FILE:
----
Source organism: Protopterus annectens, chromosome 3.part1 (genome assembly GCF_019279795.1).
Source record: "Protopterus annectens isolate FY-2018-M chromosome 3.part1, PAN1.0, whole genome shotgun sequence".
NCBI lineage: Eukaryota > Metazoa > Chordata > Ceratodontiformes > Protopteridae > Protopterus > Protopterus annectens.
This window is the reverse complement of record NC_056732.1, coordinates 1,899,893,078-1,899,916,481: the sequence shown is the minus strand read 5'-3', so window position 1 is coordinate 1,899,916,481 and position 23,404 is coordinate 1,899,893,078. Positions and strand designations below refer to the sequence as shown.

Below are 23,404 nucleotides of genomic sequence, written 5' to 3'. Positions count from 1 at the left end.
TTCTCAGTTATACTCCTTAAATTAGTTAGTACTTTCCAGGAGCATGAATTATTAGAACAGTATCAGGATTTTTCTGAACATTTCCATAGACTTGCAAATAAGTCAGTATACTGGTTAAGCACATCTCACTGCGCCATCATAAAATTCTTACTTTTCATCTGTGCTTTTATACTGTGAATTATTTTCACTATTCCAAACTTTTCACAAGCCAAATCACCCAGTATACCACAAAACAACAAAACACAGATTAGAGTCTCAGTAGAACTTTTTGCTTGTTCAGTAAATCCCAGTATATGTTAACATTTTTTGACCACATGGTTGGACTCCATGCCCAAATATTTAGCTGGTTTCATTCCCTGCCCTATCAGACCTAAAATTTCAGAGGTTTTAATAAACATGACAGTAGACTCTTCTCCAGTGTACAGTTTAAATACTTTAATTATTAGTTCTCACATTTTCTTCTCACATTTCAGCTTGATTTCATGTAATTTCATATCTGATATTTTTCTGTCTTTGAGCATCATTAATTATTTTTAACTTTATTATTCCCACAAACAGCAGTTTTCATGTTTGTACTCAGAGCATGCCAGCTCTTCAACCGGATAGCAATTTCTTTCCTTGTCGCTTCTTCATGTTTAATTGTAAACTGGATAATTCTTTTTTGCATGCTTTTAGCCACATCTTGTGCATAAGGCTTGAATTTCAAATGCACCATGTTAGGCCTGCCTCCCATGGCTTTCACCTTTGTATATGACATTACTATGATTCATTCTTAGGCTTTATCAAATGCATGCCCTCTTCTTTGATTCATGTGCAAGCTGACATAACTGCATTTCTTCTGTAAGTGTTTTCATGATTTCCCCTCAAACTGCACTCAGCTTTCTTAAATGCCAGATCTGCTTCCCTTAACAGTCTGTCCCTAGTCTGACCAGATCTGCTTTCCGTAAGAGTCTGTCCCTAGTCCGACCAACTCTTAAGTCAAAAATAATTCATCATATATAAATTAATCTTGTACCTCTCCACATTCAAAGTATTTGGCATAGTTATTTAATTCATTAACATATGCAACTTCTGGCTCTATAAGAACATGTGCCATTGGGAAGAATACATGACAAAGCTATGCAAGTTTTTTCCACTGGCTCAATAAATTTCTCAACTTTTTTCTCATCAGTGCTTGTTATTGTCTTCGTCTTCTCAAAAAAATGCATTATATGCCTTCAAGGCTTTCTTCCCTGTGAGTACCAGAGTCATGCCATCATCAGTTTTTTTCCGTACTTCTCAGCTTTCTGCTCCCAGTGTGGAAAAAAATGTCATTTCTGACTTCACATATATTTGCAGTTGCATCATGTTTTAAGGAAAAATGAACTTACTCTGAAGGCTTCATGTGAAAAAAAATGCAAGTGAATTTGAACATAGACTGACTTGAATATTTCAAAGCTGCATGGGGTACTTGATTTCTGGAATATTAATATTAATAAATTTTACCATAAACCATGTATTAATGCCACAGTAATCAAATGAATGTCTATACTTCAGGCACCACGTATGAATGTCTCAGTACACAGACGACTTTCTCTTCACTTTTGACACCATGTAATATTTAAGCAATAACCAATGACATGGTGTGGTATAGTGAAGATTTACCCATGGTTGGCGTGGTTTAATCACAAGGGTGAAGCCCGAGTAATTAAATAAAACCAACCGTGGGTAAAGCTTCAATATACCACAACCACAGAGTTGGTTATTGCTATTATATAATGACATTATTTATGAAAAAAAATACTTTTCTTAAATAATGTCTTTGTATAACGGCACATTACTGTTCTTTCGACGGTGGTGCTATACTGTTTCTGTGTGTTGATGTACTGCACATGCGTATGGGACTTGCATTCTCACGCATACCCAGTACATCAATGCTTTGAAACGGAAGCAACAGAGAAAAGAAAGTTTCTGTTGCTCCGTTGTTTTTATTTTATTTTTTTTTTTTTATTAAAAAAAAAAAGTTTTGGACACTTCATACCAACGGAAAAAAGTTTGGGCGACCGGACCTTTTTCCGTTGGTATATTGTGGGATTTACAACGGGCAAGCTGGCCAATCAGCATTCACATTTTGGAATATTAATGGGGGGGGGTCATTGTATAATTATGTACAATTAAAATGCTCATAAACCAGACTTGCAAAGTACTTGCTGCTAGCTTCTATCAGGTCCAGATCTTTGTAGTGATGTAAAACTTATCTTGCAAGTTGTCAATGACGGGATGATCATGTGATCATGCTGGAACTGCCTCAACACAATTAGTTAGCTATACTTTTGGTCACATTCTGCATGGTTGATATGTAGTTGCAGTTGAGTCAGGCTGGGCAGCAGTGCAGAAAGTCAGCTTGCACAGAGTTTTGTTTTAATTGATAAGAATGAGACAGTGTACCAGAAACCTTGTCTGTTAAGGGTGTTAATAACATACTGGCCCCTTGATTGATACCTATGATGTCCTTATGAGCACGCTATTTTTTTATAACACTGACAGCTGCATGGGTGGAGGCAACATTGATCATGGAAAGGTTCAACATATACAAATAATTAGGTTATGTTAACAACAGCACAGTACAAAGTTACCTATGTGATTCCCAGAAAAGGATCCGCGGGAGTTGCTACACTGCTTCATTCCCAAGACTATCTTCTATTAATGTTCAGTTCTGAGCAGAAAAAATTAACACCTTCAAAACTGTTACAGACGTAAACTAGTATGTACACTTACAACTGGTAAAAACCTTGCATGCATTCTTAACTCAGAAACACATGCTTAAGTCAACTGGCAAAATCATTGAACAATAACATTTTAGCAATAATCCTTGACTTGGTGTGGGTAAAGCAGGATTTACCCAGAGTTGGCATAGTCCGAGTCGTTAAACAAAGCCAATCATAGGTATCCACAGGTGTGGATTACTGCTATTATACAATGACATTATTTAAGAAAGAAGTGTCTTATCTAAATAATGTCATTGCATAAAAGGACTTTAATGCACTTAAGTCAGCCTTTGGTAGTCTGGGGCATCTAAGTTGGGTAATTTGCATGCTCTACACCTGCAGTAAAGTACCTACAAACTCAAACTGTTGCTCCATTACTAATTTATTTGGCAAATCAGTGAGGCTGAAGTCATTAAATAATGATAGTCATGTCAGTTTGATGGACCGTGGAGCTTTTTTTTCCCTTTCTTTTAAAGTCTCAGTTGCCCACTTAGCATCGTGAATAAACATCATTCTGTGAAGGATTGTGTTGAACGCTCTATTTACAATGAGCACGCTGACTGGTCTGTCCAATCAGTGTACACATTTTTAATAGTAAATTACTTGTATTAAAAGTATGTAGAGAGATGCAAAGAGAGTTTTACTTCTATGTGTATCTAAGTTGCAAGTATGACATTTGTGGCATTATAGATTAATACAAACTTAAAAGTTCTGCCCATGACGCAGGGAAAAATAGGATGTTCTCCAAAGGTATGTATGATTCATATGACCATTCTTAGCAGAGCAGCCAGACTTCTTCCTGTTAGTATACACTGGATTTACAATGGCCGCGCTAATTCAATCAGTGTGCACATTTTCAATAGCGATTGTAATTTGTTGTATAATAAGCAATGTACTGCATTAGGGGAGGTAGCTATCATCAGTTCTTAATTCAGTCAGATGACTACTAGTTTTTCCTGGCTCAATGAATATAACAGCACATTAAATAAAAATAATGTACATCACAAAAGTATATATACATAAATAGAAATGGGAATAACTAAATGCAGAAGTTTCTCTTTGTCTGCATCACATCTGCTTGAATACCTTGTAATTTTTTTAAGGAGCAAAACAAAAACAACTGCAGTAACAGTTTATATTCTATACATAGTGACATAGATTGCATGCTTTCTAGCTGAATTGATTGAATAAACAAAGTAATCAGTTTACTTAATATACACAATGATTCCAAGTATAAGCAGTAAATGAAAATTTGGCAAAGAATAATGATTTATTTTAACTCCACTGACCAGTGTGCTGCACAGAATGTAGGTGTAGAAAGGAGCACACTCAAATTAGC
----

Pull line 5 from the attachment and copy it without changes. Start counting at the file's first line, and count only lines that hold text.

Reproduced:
Below are 23,404 nucleotides of genomic sequence, written 5' to 3'. Positions count from 1 at the left end.